In my mind, this question was so easy. She loved her teacher from last year, so much so that she was eager to switch schools to follow her teacher to her new school here in Gretna, Louisiana. My answer to her easy question, “Mrs. Ring”, I said. Just like you are reading this article, and are not ready for her answer, nor was I. Maleah said, without the slightest hesitation, “Nah dad, it’s God. You must not be listening to my prayers in the morning. I say it every morning. ‘God, thank you so much for teaching us what we need to know, even though we take it for granted all the time.’ He’s the greatest teacher because he teaches us everything we need to know, and we don’t realize it because we take it for granted.” If that statement was not significant all by itself, I should note that, just moments before, I explained to her the significance of me taking time to have lunch with her and that she should not take quality time with her parents for granted since we aren’t promised tomorrow. Also, that comment about me not listening to her prayers was a bit shady, but I digress. I told her that she had no clue about the profound nature of her comments, and she just laughed and opened up that Red Crème Big Shot. 

Not When You Want It, When It Needs to Happen

At this point, I was low-key blown away, but knew that there was more she wanted to say because, after I responded, she started lightly praying. “God, please stop this rain so my food can stop getting wet. I don’t mind being out here, I’m just ready for it to stop raining.” Candidly, I laughed because I knew rain was in the forecast for a little while, and it was kind of funny to see her squirm because of the drizzling rain. What I couldn’t laugh at was what she said next. “Dad, do you know why it won’t stop raining even though I asked God?” “‘Cuz God doesn’t need it to stop raining right now. Life is kinda like that too. God doesn’t give us what we want when we want it. Sometimes we gotta wait, just like I gotta wait for this rain to stop. You want the rest of my shrimp?” I don’t think she understood the profound nature of what she was saying. I did, and as a result we packed everything up and came right home to document it.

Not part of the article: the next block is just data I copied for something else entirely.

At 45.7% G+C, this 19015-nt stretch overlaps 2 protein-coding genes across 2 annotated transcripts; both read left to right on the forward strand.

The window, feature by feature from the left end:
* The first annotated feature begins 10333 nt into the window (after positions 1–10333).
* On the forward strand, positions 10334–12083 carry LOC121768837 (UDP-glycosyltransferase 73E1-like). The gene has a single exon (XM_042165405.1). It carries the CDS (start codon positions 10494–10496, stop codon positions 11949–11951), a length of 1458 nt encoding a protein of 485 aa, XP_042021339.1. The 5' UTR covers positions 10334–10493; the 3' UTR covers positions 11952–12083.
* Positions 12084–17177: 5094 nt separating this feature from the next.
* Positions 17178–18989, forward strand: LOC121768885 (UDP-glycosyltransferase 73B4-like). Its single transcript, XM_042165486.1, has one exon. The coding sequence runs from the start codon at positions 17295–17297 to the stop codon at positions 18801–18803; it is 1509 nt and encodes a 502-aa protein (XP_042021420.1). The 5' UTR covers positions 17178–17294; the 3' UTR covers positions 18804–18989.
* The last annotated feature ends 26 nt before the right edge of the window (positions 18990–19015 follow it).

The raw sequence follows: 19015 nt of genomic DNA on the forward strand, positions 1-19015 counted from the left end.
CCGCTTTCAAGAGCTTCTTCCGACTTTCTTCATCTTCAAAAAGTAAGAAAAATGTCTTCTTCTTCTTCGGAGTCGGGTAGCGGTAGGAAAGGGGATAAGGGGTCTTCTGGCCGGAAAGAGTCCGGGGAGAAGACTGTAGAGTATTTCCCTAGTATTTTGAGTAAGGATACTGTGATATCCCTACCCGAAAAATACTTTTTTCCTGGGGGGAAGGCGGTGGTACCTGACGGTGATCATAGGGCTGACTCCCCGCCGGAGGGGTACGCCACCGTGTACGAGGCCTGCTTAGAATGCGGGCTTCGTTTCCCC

In Maxwell King’s Atlantic article entitled “Mr. Rogers Had a Simple Set of Rules for Talking to Children,” he talked about how Mr. Rogers was “extraordinarily good at imagining where children’s minds might go.”  Indeed, that characteristic was evident throughout the movie. Today, I clearly didn’t have that talent showing because my daughter’s thoughts caught me off-guard. They also taught me a valuable lesson, that I hope this article has distilled to parents, educators, guardians, aunties, uncles, and everyone else I missed: there is so much to be learned OUT OF THE MOUTHS OF BABES….


Maleah Ann Ledet is a 9-year old third grader at Young Audiences Charter School in Gretna, Louisiana. Her favorite food is Mac and Cheese. Her favorite sport is Tennis. Her favorite show right now is Greenhouse Academy. Her favorite thing to do is spend time being silly with Mahlina Abri, her partner in fun.

Russell Joseph Ledet, Ph.D. is a second year MD-MBA student at Tulane School of Medicine and A.B. Freeman School of Business, respectively. 

To learn more about The 15 White Coats, visit www.the15whitecoats.org